What Does a Property Surveyor Do?

 

Property Surveyors, sometimes referred to as land Surveyors, play a vital role in the real estate world. They are the professionals who determine or confirm the exact boundaries of a property.

 

Will you need to deal with a Property Surveyor when selling your home?

 

You might.

 

Sometimes the mortgage lender will ask for a land survey, especially if your property is older and hasn’t changed hands in many years. You might also be asked for one by the buyer if there is any confusion about the size and boundaries of your property – or if significant changes have been made to it in recent years.

 

This is nothing to be concerned about.

 

A qualified Property Surveyor will do the appropriate inspection and measurements on your property and issue you the survey. (It looks a little like a blueprint.)

 

Property Surveyors are highly trained and licensed. In the United States, the profession is represented by the National Society of Professional Surveyors, with each state having its own governing body. In Canada, Professional Surveyors Canada (PSC) represents the profession nationally, and most provinces have their own professional associations.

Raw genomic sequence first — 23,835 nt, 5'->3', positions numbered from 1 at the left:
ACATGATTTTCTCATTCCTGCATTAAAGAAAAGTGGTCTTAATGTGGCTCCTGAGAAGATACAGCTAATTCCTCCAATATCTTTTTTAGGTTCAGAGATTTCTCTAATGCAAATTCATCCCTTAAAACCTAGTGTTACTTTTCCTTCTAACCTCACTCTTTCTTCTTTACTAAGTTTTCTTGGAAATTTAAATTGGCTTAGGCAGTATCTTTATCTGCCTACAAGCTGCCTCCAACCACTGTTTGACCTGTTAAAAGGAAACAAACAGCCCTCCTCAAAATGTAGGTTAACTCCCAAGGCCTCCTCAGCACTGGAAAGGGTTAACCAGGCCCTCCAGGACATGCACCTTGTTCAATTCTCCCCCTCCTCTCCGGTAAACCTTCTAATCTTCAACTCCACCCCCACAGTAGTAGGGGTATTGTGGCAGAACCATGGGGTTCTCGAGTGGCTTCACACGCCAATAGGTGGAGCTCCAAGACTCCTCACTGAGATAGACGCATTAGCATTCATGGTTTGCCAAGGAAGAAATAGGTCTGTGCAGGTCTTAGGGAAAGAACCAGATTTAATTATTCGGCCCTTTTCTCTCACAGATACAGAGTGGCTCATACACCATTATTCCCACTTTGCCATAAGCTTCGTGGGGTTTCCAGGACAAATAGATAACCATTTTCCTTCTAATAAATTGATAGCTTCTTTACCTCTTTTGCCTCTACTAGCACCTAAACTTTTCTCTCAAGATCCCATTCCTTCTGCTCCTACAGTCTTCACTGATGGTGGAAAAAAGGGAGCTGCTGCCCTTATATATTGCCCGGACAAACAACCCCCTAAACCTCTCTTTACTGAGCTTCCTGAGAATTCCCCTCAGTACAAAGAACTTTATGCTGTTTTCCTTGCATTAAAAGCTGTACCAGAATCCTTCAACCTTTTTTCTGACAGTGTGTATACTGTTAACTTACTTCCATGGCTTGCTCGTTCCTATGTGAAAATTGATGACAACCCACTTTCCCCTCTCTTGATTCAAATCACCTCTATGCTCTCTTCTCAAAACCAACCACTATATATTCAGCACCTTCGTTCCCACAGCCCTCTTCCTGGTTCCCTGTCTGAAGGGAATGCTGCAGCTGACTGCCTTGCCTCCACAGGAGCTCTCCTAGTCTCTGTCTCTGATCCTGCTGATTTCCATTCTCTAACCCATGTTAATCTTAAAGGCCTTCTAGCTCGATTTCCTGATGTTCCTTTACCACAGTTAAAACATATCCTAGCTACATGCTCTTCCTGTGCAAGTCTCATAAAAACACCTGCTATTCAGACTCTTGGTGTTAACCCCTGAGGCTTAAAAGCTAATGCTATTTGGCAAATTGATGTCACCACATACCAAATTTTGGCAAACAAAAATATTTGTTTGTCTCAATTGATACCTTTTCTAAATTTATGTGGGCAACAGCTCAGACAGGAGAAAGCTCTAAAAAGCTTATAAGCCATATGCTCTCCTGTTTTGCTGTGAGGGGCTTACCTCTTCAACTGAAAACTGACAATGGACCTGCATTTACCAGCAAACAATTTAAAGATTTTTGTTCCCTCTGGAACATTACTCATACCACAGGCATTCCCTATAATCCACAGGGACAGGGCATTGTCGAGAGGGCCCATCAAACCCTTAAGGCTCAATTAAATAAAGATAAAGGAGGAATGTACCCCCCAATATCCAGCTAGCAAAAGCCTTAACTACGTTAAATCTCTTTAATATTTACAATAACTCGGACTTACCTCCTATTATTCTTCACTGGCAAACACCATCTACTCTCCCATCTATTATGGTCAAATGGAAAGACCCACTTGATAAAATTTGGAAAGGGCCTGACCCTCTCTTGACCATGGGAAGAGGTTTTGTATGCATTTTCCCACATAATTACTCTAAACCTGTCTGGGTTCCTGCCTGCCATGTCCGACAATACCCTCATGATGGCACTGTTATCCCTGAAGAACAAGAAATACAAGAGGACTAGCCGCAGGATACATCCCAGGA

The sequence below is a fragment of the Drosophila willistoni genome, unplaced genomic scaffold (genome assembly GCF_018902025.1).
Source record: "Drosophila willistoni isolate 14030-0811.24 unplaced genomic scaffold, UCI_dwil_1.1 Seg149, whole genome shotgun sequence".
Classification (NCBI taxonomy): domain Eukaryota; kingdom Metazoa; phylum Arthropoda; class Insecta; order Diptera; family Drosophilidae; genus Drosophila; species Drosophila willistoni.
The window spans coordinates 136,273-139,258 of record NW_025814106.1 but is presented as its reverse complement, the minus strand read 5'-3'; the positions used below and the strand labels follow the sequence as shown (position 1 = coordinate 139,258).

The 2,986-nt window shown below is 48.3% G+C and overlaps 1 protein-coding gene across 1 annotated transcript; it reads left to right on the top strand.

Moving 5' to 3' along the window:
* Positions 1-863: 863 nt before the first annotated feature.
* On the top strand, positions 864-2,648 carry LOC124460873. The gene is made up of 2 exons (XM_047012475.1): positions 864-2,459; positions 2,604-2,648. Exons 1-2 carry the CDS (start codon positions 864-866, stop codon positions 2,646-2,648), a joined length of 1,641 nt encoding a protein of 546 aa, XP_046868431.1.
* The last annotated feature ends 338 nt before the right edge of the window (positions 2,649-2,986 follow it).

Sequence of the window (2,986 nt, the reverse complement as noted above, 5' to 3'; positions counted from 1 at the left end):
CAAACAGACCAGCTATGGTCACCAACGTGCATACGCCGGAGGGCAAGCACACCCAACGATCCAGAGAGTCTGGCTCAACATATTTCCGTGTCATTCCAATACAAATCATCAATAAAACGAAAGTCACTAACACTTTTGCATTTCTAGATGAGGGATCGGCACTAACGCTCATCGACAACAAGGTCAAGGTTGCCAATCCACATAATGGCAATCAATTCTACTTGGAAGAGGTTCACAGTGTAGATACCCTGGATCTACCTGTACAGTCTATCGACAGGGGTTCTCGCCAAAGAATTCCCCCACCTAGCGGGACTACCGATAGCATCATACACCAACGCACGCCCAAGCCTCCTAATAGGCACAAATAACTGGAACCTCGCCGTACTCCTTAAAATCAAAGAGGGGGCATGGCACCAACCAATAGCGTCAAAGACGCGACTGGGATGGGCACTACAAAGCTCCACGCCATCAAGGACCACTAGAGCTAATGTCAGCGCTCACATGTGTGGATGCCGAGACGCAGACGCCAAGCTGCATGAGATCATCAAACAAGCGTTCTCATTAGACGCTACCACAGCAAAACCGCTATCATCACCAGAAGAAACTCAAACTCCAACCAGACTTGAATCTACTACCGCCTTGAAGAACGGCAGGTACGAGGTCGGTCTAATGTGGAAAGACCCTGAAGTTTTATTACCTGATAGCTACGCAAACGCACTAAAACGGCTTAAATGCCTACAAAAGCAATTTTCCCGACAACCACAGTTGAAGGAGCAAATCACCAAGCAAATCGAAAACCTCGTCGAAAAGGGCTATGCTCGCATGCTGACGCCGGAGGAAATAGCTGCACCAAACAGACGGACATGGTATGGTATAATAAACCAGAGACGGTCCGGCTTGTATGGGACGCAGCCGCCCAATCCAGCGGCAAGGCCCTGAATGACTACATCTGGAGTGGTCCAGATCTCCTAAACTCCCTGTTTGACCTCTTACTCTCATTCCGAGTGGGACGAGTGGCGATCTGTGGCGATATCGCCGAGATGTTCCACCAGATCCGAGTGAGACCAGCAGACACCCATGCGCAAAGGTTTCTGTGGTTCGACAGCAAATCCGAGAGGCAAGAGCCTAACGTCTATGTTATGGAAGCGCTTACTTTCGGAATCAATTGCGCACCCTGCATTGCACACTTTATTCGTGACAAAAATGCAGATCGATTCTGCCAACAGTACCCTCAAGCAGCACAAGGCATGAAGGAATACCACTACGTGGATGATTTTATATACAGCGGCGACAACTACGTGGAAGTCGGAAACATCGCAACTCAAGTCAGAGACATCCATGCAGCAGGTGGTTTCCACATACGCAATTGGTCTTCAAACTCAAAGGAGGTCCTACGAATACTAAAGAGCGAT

Before getting a new land survey, make sure you don’t already have one. Hopefully, you’ve stored the paperwork that relates to the purchase of your home. Look through it. A valid land survey might be right there.

 

If you have questions about land surveys, call today.

 

Comments:
No comments

Post Your Comment:

The data relating to real estate on this website comes in part from the MLS® Reciprocity program of either the Real Estate Board of Greater Vancouver (REBGV), the Fraser Valley Real Estate Board (FVREB) or the Chilliwack and District Real Estate Board (CADREB). Real estate listings held by participating real estate firms are marked with the MLS® logo and detailed information about the listing includes the name of the listing agent. This representation is based in whole or part on data generated by either the REBGV, the FVREB or the CADREB which assumes no responsibility for its accuracy. The materials contained on this page may not be reproduced without the express written consent of either the REBGV, the FVREB or the CADREB.